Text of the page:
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Salinas Pueblo Missions National Monument
Mountainair, New Mexico
Over 2,000 years ago, the ancestors of the Pueblo peoples, the Anasazi and Mogollon Indians, settled in the present day area of Mountainair in central New Mexico. Here the traditions of both cultures overlapped to develop the unique Tiwa and Tompiro speaking pueblos of Abó, Gran Quivira, and Quarai. The Anasazi and Mogollon borrowed from each other and adapted to the changes in their environment by creating new traditions that helped them survive. The adaptability of the Pueblo Indians proved useful centuries later when the Spanish entered their world. Today, Salinas Pueblo Missions National Monument preserves the history and heritage of the Pueblo societies and Spanish missions of Abó, Gran Quivira, and Quarai, which continue to stand as reminders of a time when the cultures of the American Indians and the Spanish converged.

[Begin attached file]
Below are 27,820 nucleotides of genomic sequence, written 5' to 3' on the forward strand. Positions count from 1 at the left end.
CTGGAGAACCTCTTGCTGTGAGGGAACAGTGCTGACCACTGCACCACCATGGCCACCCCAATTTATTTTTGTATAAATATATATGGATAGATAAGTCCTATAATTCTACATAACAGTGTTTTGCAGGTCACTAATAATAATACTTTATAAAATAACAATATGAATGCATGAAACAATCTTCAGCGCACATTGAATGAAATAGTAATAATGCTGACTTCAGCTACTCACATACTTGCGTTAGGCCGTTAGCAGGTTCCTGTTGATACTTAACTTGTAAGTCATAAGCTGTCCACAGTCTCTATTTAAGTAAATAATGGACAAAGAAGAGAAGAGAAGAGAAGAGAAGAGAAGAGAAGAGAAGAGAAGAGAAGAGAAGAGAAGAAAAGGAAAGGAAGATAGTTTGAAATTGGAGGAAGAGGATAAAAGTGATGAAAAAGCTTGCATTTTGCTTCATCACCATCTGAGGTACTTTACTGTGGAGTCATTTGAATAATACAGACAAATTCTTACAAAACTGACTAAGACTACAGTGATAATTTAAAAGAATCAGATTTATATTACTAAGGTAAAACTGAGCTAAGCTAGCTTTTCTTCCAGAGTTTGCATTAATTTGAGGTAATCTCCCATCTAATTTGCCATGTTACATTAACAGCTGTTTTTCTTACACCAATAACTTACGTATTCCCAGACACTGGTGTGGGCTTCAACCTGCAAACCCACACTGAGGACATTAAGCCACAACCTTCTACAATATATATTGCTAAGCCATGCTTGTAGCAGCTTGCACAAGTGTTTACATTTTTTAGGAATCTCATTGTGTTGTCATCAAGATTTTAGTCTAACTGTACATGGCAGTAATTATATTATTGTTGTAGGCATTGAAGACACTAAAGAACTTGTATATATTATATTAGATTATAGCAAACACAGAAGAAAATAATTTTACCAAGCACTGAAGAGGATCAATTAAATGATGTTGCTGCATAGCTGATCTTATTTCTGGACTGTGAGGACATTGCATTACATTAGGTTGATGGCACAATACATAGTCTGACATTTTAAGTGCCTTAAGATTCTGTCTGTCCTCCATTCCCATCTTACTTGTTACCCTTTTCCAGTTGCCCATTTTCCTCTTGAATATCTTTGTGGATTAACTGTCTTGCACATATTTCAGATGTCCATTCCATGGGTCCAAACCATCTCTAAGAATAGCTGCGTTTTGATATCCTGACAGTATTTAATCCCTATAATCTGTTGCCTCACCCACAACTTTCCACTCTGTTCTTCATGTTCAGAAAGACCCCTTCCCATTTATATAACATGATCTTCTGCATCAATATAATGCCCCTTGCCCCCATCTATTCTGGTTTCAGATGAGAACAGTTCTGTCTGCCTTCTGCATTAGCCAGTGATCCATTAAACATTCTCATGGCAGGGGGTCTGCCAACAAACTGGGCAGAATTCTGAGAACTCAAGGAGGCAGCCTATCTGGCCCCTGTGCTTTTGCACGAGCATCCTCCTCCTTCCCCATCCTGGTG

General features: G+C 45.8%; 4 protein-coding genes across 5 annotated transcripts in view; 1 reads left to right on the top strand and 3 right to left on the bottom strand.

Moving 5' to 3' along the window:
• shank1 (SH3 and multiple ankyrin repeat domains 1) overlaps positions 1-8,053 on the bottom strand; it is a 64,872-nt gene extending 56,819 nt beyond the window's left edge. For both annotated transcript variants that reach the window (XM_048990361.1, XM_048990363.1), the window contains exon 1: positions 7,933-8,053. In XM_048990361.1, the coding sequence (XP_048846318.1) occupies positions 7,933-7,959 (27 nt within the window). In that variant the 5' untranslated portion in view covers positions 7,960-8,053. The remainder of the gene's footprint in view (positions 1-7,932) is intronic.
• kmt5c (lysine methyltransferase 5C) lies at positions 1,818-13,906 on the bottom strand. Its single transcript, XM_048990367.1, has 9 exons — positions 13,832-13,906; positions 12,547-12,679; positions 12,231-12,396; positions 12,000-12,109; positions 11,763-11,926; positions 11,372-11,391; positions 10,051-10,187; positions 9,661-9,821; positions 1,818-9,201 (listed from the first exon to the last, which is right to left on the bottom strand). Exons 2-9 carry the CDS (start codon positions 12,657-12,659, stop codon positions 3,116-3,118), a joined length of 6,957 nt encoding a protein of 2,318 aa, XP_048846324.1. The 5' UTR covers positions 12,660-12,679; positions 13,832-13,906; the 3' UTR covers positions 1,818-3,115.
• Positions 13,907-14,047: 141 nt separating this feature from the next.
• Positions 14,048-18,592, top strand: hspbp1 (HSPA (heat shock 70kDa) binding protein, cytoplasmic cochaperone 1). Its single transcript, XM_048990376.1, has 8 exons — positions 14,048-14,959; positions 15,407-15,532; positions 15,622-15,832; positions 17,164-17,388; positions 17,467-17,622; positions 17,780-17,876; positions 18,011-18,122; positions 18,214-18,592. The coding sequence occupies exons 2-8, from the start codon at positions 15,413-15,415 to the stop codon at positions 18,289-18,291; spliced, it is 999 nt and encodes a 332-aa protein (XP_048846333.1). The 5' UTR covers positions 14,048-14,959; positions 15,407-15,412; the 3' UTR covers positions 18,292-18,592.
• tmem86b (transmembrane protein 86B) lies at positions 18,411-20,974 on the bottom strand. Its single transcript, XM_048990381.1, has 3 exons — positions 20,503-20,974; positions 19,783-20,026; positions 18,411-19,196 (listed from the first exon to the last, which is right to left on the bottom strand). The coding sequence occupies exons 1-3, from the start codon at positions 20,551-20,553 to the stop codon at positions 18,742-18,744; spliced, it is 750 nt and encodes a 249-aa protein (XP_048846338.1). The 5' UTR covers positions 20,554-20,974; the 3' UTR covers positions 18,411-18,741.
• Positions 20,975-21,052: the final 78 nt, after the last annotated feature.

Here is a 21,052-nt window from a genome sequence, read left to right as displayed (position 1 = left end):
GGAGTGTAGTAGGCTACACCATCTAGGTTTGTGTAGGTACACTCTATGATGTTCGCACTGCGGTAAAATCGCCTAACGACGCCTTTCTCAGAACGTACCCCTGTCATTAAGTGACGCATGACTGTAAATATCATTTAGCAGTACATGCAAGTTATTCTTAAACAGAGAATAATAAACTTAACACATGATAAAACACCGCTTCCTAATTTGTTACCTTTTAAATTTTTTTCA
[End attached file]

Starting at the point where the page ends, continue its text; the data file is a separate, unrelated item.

Spanish explorers first learned of the existence of the Pueblo communities in 1540, when Francisco Vasquez de Coronado led an expedition to New Mexico in search for the seven cities of gold. In his travels, he encountered a Plains Indian he called the Turk, who informed him of the existence of the wealthy city of Quivira. Coronado and his men followed the Indian to the city, but to their displeasure, the Spanish learned that the Turk had tricked them and that the city did not exist. After Coronado ordered the Plains Indian killed, the Spanish ended their expedition to find Cibola and returned to Mexico. Although they returned empty handed, Coronado’s expedition did not discourage other explorers from heading back to the region, and in 1598, Juan de Oñate led a party of Spanish missionaries and settlers back to New Mexico. In their travels, they discovered the resourceful Pueblo communities of Abó, Quarai, and Gran Quivira, where Oñate established a permanent colony for New Spain that he called Sal--the Spanish word for salt--which was abundant throughout the Salinas Valley.